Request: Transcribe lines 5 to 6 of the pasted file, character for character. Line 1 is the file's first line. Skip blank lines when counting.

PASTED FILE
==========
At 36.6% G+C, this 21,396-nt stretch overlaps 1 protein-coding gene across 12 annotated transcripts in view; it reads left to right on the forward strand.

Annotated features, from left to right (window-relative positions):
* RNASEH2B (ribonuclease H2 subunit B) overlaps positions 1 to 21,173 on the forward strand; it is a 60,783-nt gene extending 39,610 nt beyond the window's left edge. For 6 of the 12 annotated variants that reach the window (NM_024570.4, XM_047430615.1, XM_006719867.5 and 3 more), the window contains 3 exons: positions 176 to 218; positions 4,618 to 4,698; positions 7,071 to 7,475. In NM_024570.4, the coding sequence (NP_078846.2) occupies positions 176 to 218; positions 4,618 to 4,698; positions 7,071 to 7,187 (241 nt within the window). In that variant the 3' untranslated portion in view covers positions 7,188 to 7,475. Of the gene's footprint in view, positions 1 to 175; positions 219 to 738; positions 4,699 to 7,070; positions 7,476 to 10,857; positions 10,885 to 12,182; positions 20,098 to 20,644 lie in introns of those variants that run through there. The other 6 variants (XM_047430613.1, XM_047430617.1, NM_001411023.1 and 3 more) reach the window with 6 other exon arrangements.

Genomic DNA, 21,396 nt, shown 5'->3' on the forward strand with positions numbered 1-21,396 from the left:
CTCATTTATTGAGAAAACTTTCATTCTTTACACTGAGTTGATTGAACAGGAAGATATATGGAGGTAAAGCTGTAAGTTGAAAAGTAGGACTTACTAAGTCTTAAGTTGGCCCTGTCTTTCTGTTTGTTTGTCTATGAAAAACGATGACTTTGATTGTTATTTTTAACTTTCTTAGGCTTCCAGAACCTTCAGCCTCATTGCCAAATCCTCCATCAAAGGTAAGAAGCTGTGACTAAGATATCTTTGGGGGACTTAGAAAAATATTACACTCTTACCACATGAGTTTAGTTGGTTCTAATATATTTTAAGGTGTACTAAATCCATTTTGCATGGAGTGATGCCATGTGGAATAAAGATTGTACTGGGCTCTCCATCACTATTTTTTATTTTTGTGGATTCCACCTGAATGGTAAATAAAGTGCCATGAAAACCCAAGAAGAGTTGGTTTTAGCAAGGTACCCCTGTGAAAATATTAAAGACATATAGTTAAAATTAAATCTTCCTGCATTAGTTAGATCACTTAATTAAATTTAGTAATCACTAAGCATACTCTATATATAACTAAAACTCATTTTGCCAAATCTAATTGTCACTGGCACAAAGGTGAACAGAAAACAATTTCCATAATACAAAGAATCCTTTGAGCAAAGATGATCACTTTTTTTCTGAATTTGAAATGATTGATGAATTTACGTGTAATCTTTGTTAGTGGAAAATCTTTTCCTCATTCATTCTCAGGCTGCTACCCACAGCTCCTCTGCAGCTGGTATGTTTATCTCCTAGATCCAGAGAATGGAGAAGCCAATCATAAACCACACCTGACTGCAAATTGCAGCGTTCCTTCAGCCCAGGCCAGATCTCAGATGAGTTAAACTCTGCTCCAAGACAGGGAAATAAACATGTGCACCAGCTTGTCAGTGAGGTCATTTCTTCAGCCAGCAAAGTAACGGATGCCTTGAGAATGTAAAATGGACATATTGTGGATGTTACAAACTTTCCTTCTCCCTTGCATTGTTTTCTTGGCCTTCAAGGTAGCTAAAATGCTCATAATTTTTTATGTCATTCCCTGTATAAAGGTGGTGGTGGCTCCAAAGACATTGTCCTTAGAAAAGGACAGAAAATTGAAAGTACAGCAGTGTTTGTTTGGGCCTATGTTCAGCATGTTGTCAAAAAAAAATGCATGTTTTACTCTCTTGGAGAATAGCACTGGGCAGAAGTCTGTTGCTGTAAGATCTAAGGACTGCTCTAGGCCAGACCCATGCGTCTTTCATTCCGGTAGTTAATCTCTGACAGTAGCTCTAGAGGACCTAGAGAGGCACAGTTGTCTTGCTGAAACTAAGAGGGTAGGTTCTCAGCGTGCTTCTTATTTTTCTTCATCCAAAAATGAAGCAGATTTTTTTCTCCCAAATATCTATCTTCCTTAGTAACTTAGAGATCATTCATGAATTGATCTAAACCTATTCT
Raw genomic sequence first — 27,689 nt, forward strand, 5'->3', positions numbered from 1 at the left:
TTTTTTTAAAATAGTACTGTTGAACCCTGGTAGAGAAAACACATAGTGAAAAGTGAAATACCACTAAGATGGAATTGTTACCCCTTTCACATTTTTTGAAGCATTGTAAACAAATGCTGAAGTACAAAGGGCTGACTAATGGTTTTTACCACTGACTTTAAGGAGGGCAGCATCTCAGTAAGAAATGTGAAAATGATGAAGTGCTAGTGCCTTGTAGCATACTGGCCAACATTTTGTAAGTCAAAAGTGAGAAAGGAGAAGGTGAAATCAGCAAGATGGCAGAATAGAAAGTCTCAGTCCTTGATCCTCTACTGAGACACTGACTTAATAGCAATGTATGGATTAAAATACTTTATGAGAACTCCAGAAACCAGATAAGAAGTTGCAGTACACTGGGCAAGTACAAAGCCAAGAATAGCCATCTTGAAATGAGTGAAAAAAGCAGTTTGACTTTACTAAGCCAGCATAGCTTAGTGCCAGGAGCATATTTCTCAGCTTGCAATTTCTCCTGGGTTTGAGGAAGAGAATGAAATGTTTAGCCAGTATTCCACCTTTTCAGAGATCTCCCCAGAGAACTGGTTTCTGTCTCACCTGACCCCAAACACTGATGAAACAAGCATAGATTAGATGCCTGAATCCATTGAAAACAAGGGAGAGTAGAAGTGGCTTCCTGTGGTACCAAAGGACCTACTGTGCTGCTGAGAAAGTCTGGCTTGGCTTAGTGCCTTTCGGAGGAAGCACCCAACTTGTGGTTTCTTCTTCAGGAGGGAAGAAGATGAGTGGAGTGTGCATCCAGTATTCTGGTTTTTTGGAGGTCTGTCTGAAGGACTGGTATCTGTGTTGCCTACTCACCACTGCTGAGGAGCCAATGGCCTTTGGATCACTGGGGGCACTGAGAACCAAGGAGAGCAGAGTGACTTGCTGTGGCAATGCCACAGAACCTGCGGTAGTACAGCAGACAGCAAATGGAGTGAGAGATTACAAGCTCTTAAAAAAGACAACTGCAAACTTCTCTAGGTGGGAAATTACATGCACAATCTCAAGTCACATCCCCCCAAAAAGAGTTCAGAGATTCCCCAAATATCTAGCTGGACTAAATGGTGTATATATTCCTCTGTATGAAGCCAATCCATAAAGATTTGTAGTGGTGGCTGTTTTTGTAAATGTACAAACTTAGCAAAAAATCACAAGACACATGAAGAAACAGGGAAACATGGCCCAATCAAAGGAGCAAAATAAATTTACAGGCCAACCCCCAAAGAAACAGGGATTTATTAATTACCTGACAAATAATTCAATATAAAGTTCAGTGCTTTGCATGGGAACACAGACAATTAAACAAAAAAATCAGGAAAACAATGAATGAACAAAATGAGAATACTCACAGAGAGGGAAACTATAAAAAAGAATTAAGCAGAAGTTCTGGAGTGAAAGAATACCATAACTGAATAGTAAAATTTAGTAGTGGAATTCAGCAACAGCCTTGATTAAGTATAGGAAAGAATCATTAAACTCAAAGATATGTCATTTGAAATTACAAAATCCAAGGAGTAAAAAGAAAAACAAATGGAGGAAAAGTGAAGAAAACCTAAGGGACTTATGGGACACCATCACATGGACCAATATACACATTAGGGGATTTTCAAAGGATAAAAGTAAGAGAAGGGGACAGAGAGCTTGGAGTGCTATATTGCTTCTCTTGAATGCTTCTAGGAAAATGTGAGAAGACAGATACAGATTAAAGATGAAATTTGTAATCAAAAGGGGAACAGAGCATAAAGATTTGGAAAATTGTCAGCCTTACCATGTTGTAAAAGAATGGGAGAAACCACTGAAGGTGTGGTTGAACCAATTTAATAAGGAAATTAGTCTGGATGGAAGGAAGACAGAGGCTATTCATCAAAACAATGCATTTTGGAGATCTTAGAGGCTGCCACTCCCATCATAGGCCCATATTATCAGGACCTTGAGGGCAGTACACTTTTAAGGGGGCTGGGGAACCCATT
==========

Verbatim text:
CTCATTTATTGAGAAAACTTTCATTCTTTACACTGAGTTGATTGAACAGGAAGATATATGGAGGTAAAGCTGTAAGTTGAAAAGTAGGACTTACTAAGTCTTAAGTTGGCCCTGTCTTTCTGTTTGTTTGTCTATGAAAAACGATGACTTTGATTGTTATTTTTAACTTTCTTAGGCTTCCAGAACCTTCAGCCTCATTGCCAAATCCTCCATCAAAGGTAAGAAGCTGTGACTAAGATATCTTTGGGGGACTTAGAAAAATATTACACTCTTACCACATGAGTTTAGTTGGTTCTAATATATTTTAAGGTGTACTAAATCCATTTTGCATGGAGTGATGCCATGTGGAATAAAGATTGTACTGGGCTCTCCATCACTATTTTTTATTTTTGTGGATTCCACCTGAATGGTAAATAAAGTGCCATGAAAACCCAAGAAGAGTTGGTTTTAGCAAGGTACCCCTGTGAAAATATTAAAGACATATAGTTAAAATTAAATCTTCCTGCATTAGTTAGATCACTTAATTAAATTTAGTAATCACTAAGCATACTCTATATATAACTAAAACTCATTTTGCCAAATCTAATTGTCACTGGCACAAAGGTGAACAGAAAACAATTTCCATAATACAAAGAATCCTTTGAGCAAAGATGATCACTTTTTTTCTGAATTTGAAATGATTGATGAATTTACGTGTAATCTTTGTTAGTGGAAAATCTTTTCCTCATTCATTCTCAGGCTGCTACCCACAGCTCCTCTGCAGCTGGTATGTTTATCTCCTAGATCCAGAGAATGGAGAAGCCAATCATAAACCACACCTGACTGCAAATTGCAGCGTTCCTTCAGCCCAGGCCAGATCTCAGATGAGTTAAACTCTGCTCCAAGACAGGGAAATAAACATGTGCACCAGCTTGTCAGTGAGGTCATTTCTTCAGCCAGCAAAGTAACGGATGCCTTGAGAATGTAAAATGGACATATTGTGGATGTTACAAACTTTCCTTCTCCCTTGCATTGTTTTCTTGGCCTTCAAGGTAGCTAAAATGCTCATAATTTTTTATGTCATTCCCTGTATAAAGGTGGTGGTGGCTCCAAAGACATTGTCCTTAGAAAAGGACAGAAAATTGAAAGTACAGCAGTGTTTGTTTGGGCCTATGTTCAGCATGTTGTCAAAAAAAAATGCATGTTTTACTCTCTTGGAGAATAGCACTGGGCAGAAGTCTGTTGCTGTAAGATCTAAGGACTGCTCTAGGCCAGACCCATGCGTCTTTCATTCCGGTAGTTAATCTCTGACAGTAGCTCTAGAGGACCTAGAGAGGCACAGTTGTCTTGCTGAAACTAAGAGGGTAGGTTCTCAGCGTGCTTCTTATTTTTCTTCATCCAAAAATGAAGCAGATTTTTTTCTCCCAAATATCTATCTTCCTTAGTAACTTAGAGATCATTCATGAATTGATCTAAACCTATTCT
Raw genomic sequence first — 27,689 nt, forward strand, 5'->3', positions numbered from 1 at the left: